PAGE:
General Electric (NYSE:GE) put out a mixed-bag earnings report before the market opened on Friday, January 20. By the end of the day, shares were down more than 2% from the previous day's close while the S&P 500 rose slightly, indicating that the market wasn't thrilled with the company's lower-than-expected revenue.
However, the report also contained some bright spots. Here's what investors need to know before deciding how to react.
The changes continue
GE has made radical changes to its company in recent years, ditching its stake in NBC Universal and spinning off its consumer credit card business as Synchrony Financial. The company also completed its largest-ever acquisition of Alstom's power business in November 2015.
These changes continued throughout 2016 as GE continued to try to cut costs, divest its remaining GE Financial holdings, and focus on its core industrial businesses. Early in 2016, GE sold its low-margin appliances business to China's Haier. During the fourth quarter, GE announced it would also sell off its water and industrial solutions businesses, and would merge its oil and gas business with Baker Hughes (NYSE:BHI) and spin off the result as a new publicly traded company, meaning the changes are likely to continue well into 2017.
With all of these changes afoot, it can be tricky to evaluate GE as a whole, or to measure its current performance against past results. As CEO Jeff Immelt pointed out in the earnings call, because the Alstom deal closed in November 2015, it's technically organic revenue for Q4 2016, but you'd be justified in excluding it from the organic calculation...or just including it in November and December. Depending on how you decide to count it, quarterly revenue was either flat, down 1%, or up 4% YOY.
When evaluating GE moving forward, investors will need to keep an eye on the whole picture...a picture that's constantly evolving.
Orders and services
Organic revenue growth for the year was tepid (between 0% and 4%, depending again on how you count the Alstom acquisition), and growth in organic orders, including Alstom, sat at a modest 5%. However, those numbers don't tell the whole story.
First of all, remember that GE has a massive backlog (orders that have been received but not yet delivered). The backlog actually grew in 2016 by $6 billion to $321 billion -- a record high -- indicating that the company is still receiving more orders than it can process. That's a good sign for the company, because it indicates that demand is still high for GE's products and services.
Speaking of services, Immelt revealed on the earnings call that services orders experienced massive growth of 20% during the fourth quarter. That's very good, because services revenue is much more profitable than equipment revenue for the company. Software orders, including industrial platform Predix orders, grew 36% during the quarter, signaling that GE is having success building out its "digital industrial" business.
The whole menu
Evaluating GE's performance is kind of like evaluating a restaurant's food. If the pizza is fantastic but the spaghetti is overcooked, do you give it a good or a bad review?
Likewise, with so many business units in so many different sectors -- oil and gas, medical equipment, transportation, etc. -- saying that GE's revenue was lackluster this quarter ignores the massive number of variables within the company. And in fact, revenue in some sectors was fantastic. Renewable energy quarterly revenues were up 29% YOY, with power revenues up 20%. Aviation and healthcare also saw modest gains of 7% and 3% YOY, respectively.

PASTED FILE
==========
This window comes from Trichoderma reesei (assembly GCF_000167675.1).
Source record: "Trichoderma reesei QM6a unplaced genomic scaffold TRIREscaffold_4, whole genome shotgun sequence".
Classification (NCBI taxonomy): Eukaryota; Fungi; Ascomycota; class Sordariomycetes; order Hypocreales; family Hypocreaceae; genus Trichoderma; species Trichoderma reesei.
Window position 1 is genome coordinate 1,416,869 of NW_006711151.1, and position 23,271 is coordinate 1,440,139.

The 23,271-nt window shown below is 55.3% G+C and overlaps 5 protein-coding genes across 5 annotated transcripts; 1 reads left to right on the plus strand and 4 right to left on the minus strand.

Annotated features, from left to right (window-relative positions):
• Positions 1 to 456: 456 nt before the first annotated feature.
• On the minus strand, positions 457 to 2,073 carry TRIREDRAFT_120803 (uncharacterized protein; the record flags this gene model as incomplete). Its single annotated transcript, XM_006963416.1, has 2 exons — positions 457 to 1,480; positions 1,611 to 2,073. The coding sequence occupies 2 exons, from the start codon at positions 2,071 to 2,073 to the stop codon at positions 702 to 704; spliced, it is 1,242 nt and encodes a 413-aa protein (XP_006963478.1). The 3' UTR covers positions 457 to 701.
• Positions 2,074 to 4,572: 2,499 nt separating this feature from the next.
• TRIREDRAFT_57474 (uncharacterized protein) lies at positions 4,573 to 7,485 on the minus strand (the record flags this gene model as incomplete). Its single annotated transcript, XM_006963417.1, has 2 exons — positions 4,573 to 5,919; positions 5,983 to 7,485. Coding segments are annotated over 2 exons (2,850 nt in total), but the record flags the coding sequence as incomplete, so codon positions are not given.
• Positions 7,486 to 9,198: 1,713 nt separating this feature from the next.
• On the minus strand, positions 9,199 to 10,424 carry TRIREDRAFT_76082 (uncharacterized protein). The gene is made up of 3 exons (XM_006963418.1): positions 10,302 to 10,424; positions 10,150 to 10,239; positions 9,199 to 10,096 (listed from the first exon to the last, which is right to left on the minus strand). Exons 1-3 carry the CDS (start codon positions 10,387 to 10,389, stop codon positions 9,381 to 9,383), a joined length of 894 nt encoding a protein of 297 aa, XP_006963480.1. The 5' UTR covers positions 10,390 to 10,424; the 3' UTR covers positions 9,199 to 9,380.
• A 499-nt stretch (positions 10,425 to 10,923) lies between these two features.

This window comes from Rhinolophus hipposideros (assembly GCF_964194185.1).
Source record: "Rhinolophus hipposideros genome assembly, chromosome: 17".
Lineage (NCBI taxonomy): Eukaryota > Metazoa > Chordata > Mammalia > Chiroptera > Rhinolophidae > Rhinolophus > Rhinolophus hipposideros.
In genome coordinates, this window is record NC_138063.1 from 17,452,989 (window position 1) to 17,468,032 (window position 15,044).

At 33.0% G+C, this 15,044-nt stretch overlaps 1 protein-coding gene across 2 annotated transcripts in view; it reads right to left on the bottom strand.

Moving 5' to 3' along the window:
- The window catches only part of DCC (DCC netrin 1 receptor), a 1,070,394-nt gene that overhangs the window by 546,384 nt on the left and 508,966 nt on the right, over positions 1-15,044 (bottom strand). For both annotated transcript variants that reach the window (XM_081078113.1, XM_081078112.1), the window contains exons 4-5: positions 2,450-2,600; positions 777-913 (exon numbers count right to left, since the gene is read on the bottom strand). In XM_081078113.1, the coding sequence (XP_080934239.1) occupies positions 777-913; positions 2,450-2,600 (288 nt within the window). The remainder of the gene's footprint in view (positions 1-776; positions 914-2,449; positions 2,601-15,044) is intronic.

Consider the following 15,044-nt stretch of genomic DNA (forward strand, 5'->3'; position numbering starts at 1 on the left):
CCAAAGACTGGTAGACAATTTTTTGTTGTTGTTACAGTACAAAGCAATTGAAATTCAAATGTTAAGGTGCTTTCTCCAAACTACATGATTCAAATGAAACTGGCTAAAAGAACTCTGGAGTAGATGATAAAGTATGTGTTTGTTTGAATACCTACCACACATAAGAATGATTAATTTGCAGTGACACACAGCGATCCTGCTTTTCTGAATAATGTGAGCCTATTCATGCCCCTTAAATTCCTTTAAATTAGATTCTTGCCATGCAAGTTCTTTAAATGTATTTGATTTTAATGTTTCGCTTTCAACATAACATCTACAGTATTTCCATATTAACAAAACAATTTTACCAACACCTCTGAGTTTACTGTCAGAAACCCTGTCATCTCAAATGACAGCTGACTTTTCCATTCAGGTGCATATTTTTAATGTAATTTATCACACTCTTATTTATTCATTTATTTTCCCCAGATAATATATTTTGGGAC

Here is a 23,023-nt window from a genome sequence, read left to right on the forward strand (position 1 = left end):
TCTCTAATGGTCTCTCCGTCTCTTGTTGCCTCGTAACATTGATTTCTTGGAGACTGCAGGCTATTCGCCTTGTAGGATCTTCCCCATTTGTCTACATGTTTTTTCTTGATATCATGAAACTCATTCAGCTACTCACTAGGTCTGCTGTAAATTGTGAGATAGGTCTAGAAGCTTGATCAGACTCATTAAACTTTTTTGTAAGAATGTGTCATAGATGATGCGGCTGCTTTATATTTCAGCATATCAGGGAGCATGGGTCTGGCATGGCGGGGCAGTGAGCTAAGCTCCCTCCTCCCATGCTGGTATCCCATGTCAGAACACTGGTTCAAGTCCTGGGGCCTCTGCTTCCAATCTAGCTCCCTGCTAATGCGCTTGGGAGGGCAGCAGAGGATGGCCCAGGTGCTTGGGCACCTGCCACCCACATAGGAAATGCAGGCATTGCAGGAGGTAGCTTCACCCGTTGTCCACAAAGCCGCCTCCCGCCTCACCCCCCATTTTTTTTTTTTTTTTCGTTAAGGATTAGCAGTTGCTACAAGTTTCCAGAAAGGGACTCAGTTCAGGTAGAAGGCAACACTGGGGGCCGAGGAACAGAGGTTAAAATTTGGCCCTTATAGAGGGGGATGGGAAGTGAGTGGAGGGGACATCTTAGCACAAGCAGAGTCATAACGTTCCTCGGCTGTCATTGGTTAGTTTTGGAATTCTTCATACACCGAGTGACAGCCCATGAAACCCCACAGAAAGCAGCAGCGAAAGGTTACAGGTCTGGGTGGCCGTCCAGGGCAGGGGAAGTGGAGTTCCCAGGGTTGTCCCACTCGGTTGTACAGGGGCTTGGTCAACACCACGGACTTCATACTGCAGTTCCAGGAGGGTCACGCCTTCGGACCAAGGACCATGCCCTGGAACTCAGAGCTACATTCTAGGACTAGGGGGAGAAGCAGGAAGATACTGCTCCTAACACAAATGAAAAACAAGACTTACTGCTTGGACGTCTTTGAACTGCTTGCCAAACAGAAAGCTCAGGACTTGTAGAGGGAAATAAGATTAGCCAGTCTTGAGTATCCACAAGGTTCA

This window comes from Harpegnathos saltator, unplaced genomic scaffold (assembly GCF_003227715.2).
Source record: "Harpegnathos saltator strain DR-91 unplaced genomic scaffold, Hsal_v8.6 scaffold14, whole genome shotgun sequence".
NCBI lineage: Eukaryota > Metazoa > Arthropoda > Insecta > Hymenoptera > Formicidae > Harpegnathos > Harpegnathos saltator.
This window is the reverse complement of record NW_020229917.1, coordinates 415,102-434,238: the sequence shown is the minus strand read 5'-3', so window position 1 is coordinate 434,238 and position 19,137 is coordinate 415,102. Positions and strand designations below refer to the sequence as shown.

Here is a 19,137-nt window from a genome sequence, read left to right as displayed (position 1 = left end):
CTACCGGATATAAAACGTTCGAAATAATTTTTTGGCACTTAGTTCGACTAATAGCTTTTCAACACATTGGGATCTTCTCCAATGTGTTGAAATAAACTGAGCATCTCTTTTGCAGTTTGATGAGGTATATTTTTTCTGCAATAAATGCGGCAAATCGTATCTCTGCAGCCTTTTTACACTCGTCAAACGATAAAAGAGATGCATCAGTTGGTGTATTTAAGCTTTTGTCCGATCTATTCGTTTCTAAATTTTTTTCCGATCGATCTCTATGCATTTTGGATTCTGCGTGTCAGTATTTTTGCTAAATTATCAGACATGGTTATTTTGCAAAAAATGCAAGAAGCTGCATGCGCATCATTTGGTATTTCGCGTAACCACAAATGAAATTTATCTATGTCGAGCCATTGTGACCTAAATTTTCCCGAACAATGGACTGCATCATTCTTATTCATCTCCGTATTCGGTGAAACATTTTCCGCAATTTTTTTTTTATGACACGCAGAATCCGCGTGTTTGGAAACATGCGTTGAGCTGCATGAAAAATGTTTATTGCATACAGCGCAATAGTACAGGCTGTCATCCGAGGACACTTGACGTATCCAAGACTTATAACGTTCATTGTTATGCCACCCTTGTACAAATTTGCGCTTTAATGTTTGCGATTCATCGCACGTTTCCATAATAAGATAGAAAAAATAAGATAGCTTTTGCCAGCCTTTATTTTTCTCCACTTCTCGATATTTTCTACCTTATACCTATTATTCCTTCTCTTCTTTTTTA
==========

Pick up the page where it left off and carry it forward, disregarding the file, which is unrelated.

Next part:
On the surface, it appears that the energy connections & lighting business had the worst quarter, with revenues down 29%...but that was the segment that included the appliances business, so once you factor that out, revenues actually grew by a respectable 9% YOY.
The biggest disappointments were transportation and -- as usual -- oil & gas, which saw revenues fall by 23% and 22% YOY. While the oil and gas segment has been weak for years due to low oil prices -- and will likely soon be merged with Baker Hughes and spun off -- the weakness in the transportation unit is more troubling.
The transportation drop was due in large part to fewer locomotive shipments: 171 vs. 320 in Q4 2015. Unfortunately, this weakness in transportation may continue. The company received zero locomotive orders in 2016 -- none -- and anticipates few in 2017, which will continue to affect transportation revenues. The silver lining here is that transportation is GE's smallest unit with annual revenue of just $4.7 billion (out of total industrial revenues of $113.2 billion), so this weakness will have a minimal impact on the company as a whole. Also, services orders in transportation are growing by leaps and bounds -- up 101% in 2016 -- and may help to pick up some of the slack.
Although the quarterly and full-year results were a mixed bag, GE still managed to return more than $30 billion in cash to shareholders in 2016 through dividends and share buybacks. Its ongoing efforts to streamline its businesses by selling GE Capital assets and spinning off its underperforming oil and gas unit will also benefit shareholders in the long run, as will its ongoing development of higher-margin services offerings. GE is in the midst of a major transformation, so it makes sense that things are in a state of flux.
In the aftermath of the earnings report, the stock has continued its slide and is down nearly 6% in 2017. This may represent a good buying opportunity for investors who believe that GE will emerge from its transformation as a stronger company and a good long-term investment.